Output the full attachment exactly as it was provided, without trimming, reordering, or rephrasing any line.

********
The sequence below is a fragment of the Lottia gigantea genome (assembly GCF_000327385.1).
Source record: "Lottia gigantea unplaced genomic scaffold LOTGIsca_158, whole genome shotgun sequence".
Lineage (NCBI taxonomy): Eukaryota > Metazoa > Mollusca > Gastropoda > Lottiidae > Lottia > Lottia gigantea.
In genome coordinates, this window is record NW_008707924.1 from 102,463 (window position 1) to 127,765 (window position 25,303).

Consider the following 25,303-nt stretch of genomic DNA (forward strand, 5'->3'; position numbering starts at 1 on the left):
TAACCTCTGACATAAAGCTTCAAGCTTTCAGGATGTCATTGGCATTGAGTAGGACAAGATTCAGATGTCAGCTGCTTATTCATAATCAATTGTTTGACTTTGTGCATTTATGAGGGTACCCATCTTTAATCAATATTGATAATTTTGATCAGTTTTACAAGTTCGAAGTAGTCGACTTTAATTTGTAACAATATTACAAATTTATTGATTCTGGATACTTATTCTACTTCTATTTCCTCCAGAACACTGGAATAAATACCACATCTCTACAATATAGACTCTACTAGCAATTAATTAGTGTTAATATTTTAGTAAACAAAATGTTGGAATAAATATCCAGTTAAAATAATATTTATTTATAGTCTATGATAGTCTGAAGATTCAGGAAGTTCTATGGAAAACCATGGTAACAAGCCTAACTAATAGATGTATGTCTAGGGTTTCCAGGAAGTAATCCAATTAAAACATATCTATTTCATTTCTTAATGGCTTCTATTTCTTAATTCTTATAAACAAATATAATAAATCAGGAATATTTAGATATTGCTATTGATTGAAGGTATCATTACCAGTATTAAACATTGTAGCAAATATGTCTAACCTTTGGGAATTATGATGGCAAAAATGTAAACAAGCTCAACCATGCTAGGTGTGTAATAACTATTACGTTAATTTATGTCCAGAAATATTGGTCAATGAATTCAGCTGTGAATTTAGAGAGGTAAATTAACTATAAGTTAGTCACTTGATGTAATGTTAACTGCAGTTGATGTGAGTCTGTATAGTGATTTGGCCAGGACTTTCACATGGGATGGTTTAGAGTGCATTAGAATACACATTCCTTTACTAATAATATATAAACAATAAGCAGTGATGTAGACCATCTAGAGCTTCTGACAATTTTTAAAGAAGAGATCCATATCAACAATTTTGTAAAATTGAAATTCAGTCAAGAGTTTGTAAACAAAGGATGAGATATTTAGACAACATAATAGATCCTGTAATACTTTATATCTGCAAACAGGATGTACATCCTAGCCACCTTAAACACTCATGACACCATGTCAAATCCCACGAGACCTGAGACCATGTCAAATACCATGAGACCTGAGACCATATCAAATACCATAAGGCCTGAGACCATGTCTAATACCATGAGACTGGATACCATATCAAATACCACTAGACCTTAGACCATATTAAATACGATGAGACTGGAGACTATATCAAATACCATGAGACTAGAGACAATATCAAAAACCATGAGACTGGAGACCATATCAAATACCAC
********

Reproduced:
The sequence below is a fragment of the Lottia gigantea genome (assembly GCF_000327385.1).
Source record: "Lottia gigantea unplaced genomic scaffold LOTGIsca_158, whole genome shotgun sequence".
Lineage (NCBI taxonomy): Eukaryota > Metazoa > Mollusca > Gastropoda > Lottiidae > Lottia > Lottia gigantea.
In genome coordinates, this window is record NW_008707924.1 from 102,463 (window position 1) to 127,765 (window position 25,303).

Consider the following 25,303-nt stretch of genomic DNA (forward strand, 5'->3'; position numbering starts at 1 on the left):
TAACCTCTGACATAAAGCTTCAAGCTTTCAGGATGTCATTGGCATTGAGTAGGACAAGATTCAGATGTCAGCTGCTTATTCATAATCAATTGTTTGACTTTGTGCATTTATGAGGGTACCCATCTTTAATCAATATTGATAATTTTGATCAGTTTTACAAGTTCGAAGTAGTCGACTTTAATTTGTAACAATATTACAAATTTATTGATTCTGGATACTTATTCTACTTCTATTTCCTCCAGAACACTGGAATAAATACCACATCTCTACAATATAGACTCTACTAGCAATTAATTAGTGTTAATATTTTAGTAAACAAAATGTTGGAATAAATATCCAGTTAAAATAATATTTATTTATAGTCTATGATAGTCTGAAGATTCAGGAAGTTCTATGGAAAACCATGGTAACAAGCCTAACTAATAGATGTATGTCTAGGGTTTCCAGGAAGTAATCCAATTAAAACATATCTATTTCATTTCTTAATGGCTTCTATTTCTTAATTCTTATAAACAAATATAATAAATCAGGAATATTTAGATATTGCTATTGATTGAAGGTATCATTACCAGTATTAAACATTGTAGCAAATATGTCTAACCTTTGGGAATTATGATGGCAAAAATGTAAACAAGCTCAACCATGCTAGGTGTGTAATAACTATTACGTTAATTTATGTCCAGAAATATTGGTCAATGAATTCAGCTGTGAATTTAGAGAGGTAAATTAACTATAAGTTAGTCACTTGATGTAATGTTAACTGCAGTTGATGTGAGTCTGTATAGTGATTTGGCCAGGACTTTCACATGGGATGGTTTAGAGTGCATTAGAATACACATTCCTTTACTAATAATATATAAACAATAAGCAGTGATGTAGACCATCTAGAGCTTCTGACAATTTTTAAAGAAGAGATCCATATCAACAATTTTGTAAAATTGAAATTCAGTCAAGAGTTTGTAAACAAAGGATGAGATATTTAGACAACATAATAGATCCTGTAATACTTTATATCTGCAAACAGGATGTACATCCTAGCCACCTTAAACACTCATGACACCATGTCAAATCCCACGAGACCTGAGACCATGTCAAATACCATGAGACCTGAGACCATATCAAATACCATAAGGCCTGAGACCATGTCTAATACCATGAGACTGGATACCATATCAAATACCACTAGACCTTAGACCATATTAAATACGATGAGACTGGAGACTATATCAAATACCATGAGACTAGAGACAATATCAAAAACCATGAGACTGGAGACCATATCAAATACCAC